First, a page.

Woolworths is opening mid this year @ Southbank Station. Yes that convenience store could do better offering more healthier on the go foods and be open later until 10 or 11pm. (midnight on weekends). IGA South Brisbane on Melbourne St has a good set up but should be at least open until 11pm.

Offline #Metro

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Later Retail Trade encouraging Public Transport use in SEQld
« Reply #10 on: January 03, 2016, 03:12:04 PM »
Demand is lower later, and workers need to be paid penalty rates. So I think there will be a closing time around 10 pm, few locations would actually go all night.
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Offline hU0N

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« Reply #11 on: January 03, 2016, 03:22:25 PM »
I think we're all missing the point here. Your speciality stores, fashion shops etc. all close at 5:30pm (excl. Thursdays) or earlier, and this is the reason why shopping precincts are dead. Try going to one of the majors at 6pm on a Friday night - it is like a morgue!

That's what I mean about core trading hours. Specialty shops aren't closing at 5:30 because they have to. They are subject to the same rules as the supermarkets, and could trade the same hours.

The reason they are not open in the evenings (except Thurs) is because landlords are not legally able to force them to stay open past 5:30 (except on Thurs, when landlords can legally force the shop to stay open until 9).

Although they have the option to stay open, most specialty shops close as soon as they are permitted to do so because the hours after 5:30 are, as long as most shops are closed, not profitable hours. If landlords and retailers were allowed to negotiate later core trading hours, then perhaps some specialty shops would open later in the morning and stay open later at night, building acceptance of later trading in the community and generating the evening foot traffic to encourage other stores to do likewise. But as long as the government forces landlords to set core trading hours that favour morning trade, specialty retailers will use up their budget of unprofitable hours during the day and close as soon in the evening as they are permitted to do so.
« Last Edit: January 03, 2016, 03:28:58 PM by hU0N »

Offline verbatim9

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« Reply #12 on: January 03, 2016, 05:02:31 PM »
I think we're all missing the point here. Your speciality stores, fashion shops etc. all close at 5:30pm (excl. Thursdays) or earlier, and this is the reason why shopping precincts are dead. Try going to one of the majors at 6pm on a Friday night - it is like a morgue!

That's what I mean about core trading hours. Specialty shops aren't closing at 5:30 because they have to. They are subject to the same rules as the supermarkets, and could trade the same hours.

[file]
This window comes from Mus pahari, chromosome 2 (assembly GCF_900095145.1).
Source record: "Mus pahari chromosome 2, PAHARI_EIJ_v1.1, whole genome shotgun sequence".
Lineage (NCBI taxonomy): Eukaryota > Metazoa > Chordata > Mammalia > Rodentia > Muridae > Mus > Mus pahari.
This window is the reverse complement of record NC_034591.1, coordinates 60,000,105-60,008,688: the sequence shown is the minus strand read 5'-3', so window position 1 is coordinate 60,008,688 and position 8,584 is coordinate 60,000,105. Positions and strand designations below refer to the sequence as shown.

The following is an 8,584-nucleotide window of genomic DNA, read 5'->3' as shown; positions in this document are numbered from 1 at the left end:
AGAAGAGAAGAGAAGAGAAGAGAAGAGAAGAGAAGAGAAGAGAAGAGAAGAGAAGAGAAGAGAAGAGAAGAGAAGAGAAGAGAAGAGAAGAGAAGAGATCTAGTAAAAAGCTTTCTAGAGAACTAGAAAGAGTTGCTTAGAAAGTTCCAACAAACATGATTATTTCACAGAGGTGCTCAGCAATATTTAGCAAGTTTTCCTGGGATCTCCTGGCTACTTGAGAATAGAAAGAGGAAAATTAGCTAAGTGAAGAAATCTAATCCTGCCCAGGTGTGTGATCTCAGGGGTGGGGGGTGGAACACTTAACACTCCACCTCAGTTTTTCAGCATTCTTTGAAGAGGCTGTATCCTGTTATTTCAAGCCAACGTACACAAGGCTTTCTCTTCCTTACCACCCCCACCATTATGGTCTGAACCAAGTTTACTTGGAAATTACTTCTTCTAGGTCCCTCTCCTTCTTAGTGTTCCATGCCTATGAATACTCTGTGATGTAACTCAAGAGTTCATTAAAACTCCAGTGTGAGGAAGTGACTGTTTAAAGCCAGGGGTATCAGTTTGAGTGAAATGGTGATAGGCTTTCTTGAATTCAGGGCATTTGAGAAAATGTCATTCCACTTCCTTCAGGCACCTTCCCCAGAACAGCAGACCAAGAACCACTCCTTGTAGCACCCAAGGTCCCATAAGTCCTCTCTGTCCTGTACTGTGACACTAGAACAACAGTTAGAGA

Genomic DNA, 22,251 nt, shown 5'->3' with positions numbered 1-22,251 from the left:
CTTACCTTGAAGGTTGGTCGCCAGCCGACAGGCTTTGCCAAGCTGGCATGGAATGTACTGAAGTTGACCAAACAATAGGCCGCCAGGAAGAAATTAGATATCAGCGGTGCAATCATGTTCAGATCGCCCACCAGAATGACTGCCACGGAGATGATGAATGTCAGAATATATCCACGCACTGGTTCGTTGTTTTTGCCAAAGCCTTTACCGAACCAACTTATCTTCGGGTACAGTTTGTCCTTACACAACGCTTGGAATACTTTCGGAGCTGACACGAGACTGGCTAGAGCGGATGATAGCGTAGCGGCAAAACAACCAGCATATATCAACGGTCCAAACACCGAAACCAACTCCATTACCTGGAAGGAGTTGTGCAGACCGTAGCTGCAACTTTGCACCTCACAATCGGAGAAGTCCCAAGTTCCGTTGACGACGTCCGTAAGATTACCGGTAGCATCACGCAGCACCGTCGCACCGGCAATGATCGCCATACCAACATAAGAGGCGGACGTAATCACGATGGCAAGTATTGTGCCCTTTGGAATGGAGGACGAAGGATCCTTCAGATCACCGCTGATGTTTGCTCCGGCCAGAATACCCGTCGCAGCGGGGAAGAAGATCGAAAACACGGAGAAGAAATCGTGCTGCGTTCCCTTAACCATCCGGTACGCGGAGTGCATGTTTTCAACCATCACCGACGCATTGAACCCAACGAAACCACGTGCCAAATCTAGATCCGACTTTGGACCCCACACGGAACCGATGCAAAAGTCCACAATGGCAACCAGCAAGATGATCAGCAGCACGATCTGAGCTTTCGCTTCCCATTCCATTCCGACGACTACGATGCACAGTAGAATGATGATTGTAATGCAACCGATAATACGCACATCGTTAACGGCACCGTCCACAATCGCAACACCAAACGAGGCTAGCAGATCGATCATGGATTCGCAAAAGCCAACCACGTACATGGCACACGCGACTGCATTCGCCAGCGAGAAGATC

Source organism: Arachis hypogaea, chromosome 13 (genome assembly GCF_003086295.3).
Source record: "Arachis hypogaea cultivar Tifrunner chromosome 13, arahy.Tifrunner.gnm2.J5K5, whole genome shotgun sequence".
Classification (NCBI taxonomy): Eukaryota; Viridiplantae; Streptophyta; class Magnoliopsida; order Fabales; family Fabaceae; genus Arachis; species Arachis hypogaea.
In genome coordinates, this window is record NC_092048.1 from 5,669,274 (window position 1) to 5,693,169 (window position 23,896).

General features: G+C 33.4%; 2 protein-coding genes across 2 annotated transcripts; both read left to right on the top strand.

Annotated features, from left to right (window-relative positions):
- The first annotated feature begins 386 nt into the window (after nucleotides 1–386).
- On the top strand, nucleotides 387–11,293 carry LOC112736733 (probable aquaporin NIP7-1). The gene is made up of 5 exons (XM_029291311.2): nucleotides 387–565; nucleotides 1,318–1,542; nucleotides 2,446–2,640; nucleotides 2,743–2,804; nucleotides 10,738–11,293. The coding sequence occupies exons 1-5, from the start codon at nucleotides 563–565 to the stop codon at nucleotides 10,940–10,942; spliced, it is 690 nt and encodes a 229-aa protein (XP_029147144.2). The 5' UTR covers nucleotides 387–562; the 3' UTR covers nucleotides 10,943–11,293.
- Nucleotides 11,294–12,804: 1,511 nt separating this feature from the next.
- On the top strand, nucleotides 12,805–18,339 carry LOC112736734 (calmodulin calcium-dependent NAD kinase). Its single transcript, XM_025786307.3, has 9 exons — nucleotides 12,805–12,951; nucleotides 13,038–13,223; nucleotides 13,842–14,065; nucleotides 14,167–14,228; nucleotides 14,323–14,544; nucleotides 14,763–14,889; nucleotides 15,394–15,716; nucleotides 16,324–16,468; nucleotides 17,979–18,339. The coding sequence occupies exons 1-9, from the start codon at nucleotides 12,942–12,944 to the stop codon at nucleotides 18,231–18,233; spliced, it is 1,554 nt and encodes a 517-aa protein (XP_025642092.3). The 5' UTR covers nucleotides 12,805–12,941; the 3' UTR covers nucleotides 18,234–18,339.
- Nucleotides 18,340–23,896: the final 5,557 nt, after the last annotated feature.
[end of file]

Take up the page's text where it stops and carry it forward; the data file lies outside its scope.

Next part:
The reason they are not open in the evenings (except Thurs) is because landlords are not legally able to force them to stay open past 5:30 (except on Thurs, when landlords can legally force the shop to stay open until 9).

Although they have the option to stay open, most specialty shops close as soon as they are permitted to do so because the hours after 5:30 are, as long as most shops are closed, not profitable hours. If landlords and retailers were allowed to negotiate later core trading hours, then perhaps some specialty shops would open later in the morning and stay open later at night, building acceptance of later trading in the community and generating the evening foot traffic to encourage other stores to do likewise. But as long as the government forces landlords to set core trading hours that favour morning trade, specialty retailers will use up their budget of unprofitable hours during the day and close as soon in the evening as they are permitted to do so.
Agree department and clothing stores better off opening up at 10am going through to 7pm Supermarkets 7am-11pm 7 days where the demand lies. Disperses morning traffic congestion and afternoon peak. This will as peoples habits adjust create a more lively evening trade and foot traffic resulting in demand for Bi directional public transport throughout Se Qld especially on weekends.

Offline techblitz

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« Reply #13 on: January 03, 2016, 07:06:24 PM »
Southbank is a classic.......both stations are still fairly busy latenight yet the local corner store(foodworks) closes at 7pm  :steam:...whoever is first to setup a 7day-10/11pm supermarket there will do very well for themsleves...right around cinemas and dining precint will be ideal....